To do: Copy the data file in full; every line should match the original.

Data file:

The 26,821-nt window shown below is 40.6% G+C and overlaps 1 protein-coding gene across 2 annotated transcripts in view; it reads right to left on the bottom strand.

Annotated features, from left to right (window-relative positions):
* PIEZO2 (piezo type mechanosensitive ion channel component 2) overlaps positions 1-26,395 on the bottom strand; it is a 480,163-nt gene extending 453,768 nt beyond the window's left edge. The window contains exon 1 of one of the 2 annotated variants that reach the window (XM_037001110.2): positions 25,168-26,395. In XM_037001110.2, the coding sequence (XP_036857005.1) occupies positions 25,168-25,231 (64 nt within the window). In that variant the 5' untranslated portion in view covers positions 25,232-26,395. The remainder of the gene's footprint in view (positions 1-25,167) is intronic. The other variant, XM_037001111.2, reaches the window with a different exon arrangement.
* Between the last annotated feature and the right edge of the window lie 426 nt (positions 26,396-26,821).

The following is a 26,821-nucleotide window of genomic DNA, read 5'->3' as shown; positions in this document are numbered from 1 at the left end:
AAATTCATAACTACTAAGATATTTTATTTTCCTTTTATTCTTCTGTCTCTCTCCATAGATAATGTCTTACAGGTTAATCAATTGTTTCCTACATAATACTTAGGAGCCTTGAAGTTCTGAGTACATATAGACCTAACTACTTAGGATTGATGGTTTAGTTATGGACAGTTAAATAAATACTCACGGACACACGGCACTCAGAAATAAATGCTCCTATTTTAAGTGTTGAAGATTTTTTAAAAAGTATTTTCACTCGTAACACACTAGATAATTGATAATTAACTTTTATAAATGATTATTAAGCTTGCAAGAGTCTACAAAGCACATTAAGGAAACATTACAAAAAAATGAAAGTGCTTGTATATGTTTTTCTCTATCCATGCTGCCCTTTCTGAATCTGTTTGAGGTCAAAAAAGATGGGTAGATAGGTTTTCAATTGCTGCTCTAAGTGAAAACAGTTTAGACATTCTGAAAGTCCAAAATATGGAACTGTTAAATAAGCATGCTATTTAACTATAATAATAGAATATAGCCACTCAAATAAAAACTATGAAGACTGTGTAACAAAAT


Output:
The 26,821-nt window shown below is 40.6% G+C and overlaps 1 protein-coding gene across 2 annotated transcripts in view; it reads right to left on the bottom strand.

Annotated features, from left to right (window-relative positions):
* PIEZO2 (piezo type mechanosensitive ion channel component 2) overlaps positions 1-26,395 on the bottom strand; it is a 480,163-nt gene extending 453,768 nt beyond the window's left edge. The window contains exon 1 of one of the 2 annotated variants that reach the window (XM_037001110.2): positions 25,168-26,395. In XM_037001110.2, the coding sequence (XP_036857005.1) occupies positions 25,168-25,231 (64 nt within the window). In that variant the 5' untranslated portion in view covers positions 25,232-26,395. The remainder of the gene's footprint in view (positions 1-25,167) is intronic. The other variant, XM_037001111.2, reaches the window with a different exon arrangement.
* Between the last annotated feature and the right edge of the window lie 426 nt (positions 26,396-26,821).

The following is a 26,821-nucleotide window of genomic DNA, read 5'->3' as shown; positions in this document are numbered from 1 at the left end:
AAATTCATAACTACTAAGATATTTTATTTTCCTTTTATTCTTCTGTCTCTCTCCATAGATAATGTCTTACAGGTTAATCAATTGTTTCCTACATAATACTTAGGAGCCTTGAAGTTCTGAGTACATATAGACCTAACTACTTAGGATTGATGGTTTAGTTATGGACAGTTAAATAAATACTCACGGACACACGGCACTCAGAAATAAATGCTCCTATTTTAAGTGTTGAAGATTTTTTAAAAAGTATTTTCACTCGTAACACACTAGATAATTGATAATTAACTTTTATAAATGATTATTAAGCTTGCAAGAGTCTACAAAGCACATTAAGGAAACATTACAAAAAAATGAAAGTGCTTGTATATGTTTTTCTCTATCCATGCTGCCCTTTCTGAATCTGTTTGAGGTCAAAAAAGATGGGTAGATAGGTTTTCAATTGCTGCTCTAAGTGAAAACAGTTTAGACATTCTGAAAGTCCAAAATATGGAACTGTTAAATAAGCATGCTATTTAACTATAATAATAGAATATAGCCACTCAAATAAAAACTATGAAGACTGTGTAACAAAAT